PART 5: Let’s Discuss The Difference Between Wet And Dry Aging With Chris Fourie

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Today, we're going to talk about the difference between wet and dry aging your venison and other cuts of meat in the fascinating world of meat maturation.

Meat maturation is a process that involves allowing meat to age for a certain period of time before being cooked or consumed. This process can be done using wet or dry aging techniques, and it is often used to enhance the flavour, tenderness, and overall quality of the meat.

Both wet and dry aging can be used on many types of meats, including beef, pork, and venison. However, dry aging is most commonly used for beef, as it produces a distinct flavour that is highly sought after by meat lovers. Wet aged meat does not carry the same flavour or texture as dry aged meat and therefore should cost considerably less when making your purchase. 

Wet aged meat has a limited time in which it can age in its own juices, while dry aged meat can be aged for extended periods of time depending on the desired result.

The biggest difference between the wet and dry aging methods is while both have an effect on tenderness, only dry aging intensifies the flavour of the meat.


Wet aging involves vacuum-sealing the meat and allowing it to age in its own juices. This method is faster and less expensive than dry aging, but it does not produce the same depth of flavour and tenderness that dry aging does. With the discovery of the vacuum packing machine in the 1960’s, wet ageing became far more commonly practiced. Although this became the preferred method of meat maturation, customers still had to contend with a somewhat ‘metallic taste’ in the mouth, which in due course became the accepted norm. 

The term ‘wet aging’ simply refers to product that is vacuum packed, and therefore ‘wet’ from sitting in its own liquids. So think about it… any piece of vacuum sealed meat you see is technically being wet aged right in front of your eyes! In addition, it’s the more popular method because you don’t lose any of the product to shrinkage. It’s a faster process than dry aging and is also cheaper because all you really need is a vacuum sealable bag.

Wet aged meat can have a pale, unappealing appearance when first de-bagged, but when exposed to air oxymyoglobin is allowed to form, and the meat will start to return to its signature red colour. The downside to wet aging is that because the product sits in its own ‘juices’ (FYI, technically speaking these ‘juices’ are not blood, but rather a mix of water and myoglobin), it retains a strong minerally/serum(y)/metallic taste.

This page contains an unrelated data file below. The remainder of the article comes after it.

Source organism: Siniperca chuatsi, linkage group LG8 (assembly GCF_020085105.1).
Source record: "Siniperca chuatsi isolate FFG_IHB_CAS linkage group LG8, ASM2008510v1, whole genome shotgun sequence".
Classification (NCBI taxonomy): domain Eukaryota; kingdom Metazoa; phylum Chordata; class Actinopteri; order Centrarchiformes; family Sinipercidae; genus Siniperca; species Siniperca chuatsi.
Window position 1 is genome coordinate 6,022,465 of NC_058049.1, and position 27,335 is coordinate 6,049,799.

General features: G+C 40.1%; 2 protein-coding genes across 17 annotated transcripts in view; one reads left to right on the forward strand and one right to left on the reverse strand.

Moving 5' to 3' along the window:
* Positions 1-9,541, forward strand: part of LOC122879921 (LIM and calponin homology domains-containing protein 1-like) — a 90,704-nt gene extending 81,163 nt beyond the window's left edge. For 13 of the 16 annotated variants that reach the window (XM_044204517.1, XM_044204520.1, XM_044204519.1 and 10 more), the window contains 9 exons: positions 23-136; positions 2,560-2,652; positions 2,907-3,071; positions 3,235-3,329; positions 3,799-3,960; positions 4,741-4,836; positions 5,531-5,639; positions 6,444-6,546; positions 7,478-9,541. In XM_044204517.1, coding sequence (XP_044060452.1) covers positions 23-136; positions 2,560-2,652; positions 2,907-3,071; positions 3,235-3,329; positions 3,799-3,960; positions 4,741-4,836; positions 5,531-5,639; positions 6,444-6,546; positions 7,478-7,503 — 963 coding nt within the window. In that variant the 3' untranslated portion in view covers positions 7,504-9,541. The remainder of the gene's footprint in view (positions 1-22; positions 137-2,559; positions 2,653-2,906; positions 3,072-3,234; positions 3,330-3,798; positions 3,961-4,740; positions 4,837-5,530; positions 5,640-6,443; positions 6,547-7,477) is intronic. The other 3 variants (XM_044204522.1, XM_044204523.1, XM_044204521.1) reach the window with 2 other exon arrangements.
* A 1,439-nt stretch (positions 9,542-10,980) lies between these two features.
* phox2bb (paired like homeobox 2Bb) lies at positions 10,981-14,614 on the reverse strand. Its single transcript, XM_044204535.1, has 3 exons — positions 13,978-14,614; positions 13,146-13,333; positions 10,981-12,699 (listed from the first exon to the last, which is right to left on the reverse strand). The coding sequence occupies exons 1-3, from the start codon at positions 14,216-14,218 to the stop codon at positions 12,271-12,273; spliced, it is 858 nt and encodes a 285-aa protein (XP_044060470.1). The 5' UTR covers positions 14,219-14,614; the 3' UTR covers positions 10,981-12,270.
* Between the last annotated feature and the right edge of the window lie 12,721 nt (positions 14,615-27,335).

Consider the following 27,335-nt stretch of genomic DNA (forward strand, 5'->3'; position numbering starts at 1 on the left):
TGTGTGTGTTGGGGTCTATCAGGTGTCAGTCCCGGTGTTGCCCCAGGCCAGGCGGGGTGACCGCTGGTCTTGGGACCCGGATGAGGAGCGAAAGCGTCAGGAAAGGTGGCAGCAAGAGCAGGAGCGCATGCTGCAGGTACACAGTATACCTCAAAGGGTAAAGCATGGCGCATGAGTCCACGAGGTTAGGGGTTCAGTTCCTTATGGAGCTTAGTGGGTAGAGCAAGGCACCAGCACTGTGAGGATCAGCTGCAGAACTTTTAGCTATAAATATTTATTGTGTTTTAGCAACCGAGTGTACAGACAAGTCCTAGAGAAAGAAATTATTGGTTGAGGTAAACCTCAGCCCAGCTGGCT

Dry aging is the traditional method of meat maturation, where the meat is hung on-the-bone in a temperature-controlled room with a controlled level of humidity, and left to age for several weeks. During this time, the meat will lose moisture, which concentrates the flavours and tenderizes the meat. This process also allows natural enzymes to break down the connective tissue, resulting in the meat becoming more tender.

Dry aging works by exposing the naked meat in an environment with precise temperature and relative humidity levels allowing the meat to age gradually in a controlled environment. In addition to an increase in tenderness, the flavour of the meat is altered during this process from a combination of bacteria, enzyme breakdown and oxidation (yup, the same process we try to stop in our own bodies by consuming antioxidant-rich foods!).

The length of time that meat is aged can vary depending on the desired outcome and the type of meat being used. Beef is typically aged for 21-28 days, but some high-end restaurants and specialty butchers will age their beef for up to 90 days. Pork is usually aged for 7-14 days, while game meats can be aged for several weeks. Additionally, the surfaces which are exposed to air develop a gnarly dark appearance which is dryer than old leather, and must be cut away before cooking. Sometimes if you have a particularly funky-tasting dry aged cut, it may be because the outer layers were not trimmed back far enough.

There’s also a theory that the water loss concentrates the flavour, too. The conditions necessary for dry aging require expensive refrigeration equipment, DRY AGER® South Africa imports the award winning, number 1 worldwide refrigeration cabinets with SmartAging® technology from Germany. These cabinets have been pre-programmed with settings to assist you, and you will have the right parameters at hand for the aging process of any food: at the touch of a button. You just select the appropriate dry aging program via the control system directly on the Dry Ager cabinet, and off you go!

One important thing to note about meat maturation is that it requires strict temperature and humidity controls to prevent the growth of harmful bacteria. Because you care about what you eat: With the new generation of DRY AGER® Dry Aging Cabinets, you can easily refine your food. With results that impress even the pros. No more risk of destroying valuable pieces of meat due to operating errors – thanks to the perfectly coordinated aging programs your meat, venison, sausage, cheese, fish, and more will always turn out absolutely perfectly.

In conclusion, meat maturation is a fascinating technique that can enhance the flavour, tenderness, and overall quality of meat.

Whether you prefer wet or dry aging, there’s no denying the delicious results that can be achieved with the meat maturation process.

So next time you’re at the butcher shop or restaurant, consider trying some aged meat and experience the unique flavours and textures for yourself.

For more information or to book a small-group seminar contact Chris Fourie on +27 64 684 9666 or email

Keep a look out for Part 6 on 16 August 2023 where we focus on the Dry Ager SmartAging® technology from Germany

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